Norman Stinchcombe reviews Mozart and Mahler from the CBSO

FIVE STAR MOZART AND MAHLER


CBSO at Symphony Hall ★★★★★

From the opening impressive ringing call-to-arms of Matthew Williams' trumpet to the closing notes of untrammelled joy in the rondo finale there was much to savour in this performance of Mahler's fifth symphony. Under Christoph König's crisp and incisive direction – his podium restraint reminiscent of his countryman Christoph von Dohnányi – there was energy and drive with the minimum of fuss. Occasionally the result sounded a mite too civilized and reined in but restraint and discipline brought compensations too, most notably in the Adagietto. Mahler's tempo indication is "Sehr langsam (Very slow)". I doubt if it would have been if he could have foreseen the late twentieth century trend for gross tempo inflation. The was a musical love letter to Mahler's wife Alma: a mere eight minutes when conducted by Mahler's close friends and confidants Mengelberg and Walter, more recently a slow dirge used at funerals and memorial ceremonies. After the strangely hesitating and suggestive dabs of colour from the harp, König let the music flow; deeply reflective, but not melancholy, always with an undertow of passion ready to surge to the surface. The mock rustic scherzo, alternately lumbering and rollicking, was a joy. The playing was uniformly fine, none more so than the horn section led by Elspeth Dutch – what a stirring sight they were, playing out full throttle, bells up.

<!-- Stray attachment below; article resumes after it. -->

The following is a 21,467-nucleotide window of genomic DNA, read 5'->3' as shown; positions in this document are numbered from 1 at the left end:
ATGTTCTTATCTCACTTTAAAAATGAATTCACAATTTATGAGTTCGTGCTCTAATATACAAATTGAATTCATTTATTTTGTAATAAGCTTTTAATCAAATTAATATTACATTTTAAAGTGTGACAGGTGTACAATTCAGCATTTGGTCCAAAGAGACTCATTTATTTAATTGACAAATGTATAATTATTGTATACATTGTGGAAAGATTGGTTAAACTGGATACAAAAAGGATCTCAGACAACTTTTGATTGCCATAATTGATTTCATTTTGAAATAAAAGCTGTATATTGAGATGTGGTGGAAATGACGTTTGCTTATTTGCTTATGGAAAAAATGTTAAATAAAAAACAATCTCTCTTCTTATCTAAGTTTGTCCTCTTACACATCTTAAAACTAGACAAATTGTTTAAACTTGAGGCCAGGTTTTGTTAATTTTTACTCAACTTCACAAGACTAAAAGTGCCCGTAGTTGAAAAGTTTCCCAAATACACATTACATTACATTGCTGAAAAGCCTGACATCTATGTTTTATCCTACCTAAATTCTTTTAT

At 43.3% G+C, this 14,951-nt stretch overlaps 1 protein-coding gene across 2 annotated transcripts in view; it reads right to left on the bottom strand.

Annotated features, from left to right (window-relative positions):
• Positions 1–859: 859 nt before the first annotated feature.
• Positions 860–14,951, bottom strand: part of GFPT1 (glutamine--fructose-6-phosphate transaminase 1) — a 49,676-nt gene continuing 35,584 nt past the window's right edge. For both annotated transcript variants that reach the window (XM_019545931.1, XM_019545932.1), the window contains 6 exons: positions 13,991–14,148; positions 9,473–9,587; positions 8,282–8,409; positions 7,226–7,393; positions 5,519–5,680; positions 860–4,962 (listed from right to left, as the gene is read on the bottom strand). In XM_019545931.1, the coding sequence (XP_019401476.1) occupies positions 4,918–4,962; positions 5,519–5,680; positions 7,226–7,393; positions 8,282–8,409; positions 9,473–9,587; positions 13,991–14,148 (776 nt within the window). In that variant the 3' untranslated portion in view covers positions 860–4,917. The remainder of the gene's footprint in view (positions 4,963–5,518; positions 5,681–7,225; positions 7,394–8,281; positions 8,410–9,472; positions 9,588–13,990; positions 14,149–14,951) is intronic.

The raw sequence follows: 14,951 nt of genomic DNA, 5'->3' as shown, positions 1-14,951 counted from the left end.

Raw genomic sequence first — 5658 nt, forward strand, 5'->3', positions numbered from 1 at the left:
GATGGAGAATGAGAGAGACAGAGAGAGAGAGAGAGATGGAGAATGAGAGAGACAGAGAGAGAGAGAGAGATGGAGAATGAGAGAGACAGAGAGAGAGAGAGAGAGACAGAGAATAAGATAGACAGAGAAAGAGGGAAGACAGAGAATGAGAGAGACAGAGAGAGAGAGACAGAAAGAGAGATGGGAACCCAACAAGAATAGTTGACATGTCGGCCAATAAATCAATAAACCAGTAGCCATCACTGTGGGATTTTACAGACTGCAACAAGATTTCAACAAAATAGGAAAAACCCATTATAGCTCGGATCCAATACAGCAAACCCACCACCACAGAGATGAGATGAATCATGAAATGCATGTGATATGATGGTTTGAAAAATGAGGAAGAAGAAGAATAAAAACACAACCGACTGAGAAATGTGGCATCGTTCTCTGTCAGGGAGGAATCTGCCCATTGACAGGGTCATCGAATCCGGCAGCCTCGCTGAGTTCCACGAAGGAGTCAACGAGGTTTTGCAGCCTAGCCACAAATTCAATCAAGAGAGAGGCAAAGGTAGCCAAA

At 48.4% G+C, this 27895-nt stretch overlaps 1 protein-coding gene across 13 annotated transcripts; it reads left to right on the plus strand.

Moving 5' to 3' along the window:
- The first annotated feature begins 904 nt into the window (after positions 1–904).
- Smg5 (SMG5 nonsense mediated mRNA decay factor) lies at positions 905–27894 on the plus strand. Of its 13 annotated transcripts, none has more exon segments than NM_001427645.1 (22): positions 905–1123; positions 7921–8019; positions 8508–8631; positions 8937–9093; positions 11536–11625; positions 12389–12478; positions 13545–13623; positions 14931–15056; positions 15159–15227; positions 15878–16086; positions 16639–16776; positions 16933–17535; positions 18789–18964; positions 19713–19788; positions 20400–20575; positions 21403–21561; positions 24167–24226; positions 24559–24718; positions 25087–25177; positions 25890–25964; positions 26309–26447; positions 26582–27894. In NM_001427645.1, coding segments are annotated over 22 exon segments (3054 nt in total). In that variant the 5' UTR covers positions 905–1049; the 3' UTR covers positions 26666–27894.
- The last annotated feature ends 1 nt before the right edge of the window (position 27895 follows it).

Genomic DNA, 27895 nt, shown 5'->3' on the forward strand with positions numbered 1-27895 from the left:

Paul Lewis's performance of Mozart's Piano Concerto No. 27 K.595 matched König's cool, clear-eyed de-mythologizing view of Mahler's Adagietto. In his book on Mozart's piano concertos the marvellously-monikered Cuthbert Girdlestone called No. 27 "vesperal", a work of approaching night, an ominous tolling of the bell – Mozart as doomed proto-romantic Keatsian, "half in love with easeful death". While it was first performed in 1791 the year of his death, it was written years before and only squinting hindsight can make it a farewell-to-life. Lewis was all clarity and precision, pellucid and tender, but never morose, in the Larghetto. The finale's gaiety was uninhibited – Mozart used the theme in his hugely popular paean to Spring, 'Komm, lieber Mai' (Come, dear May) – with Lewis and the players lilting infectiously.

Norman Stinchcombe

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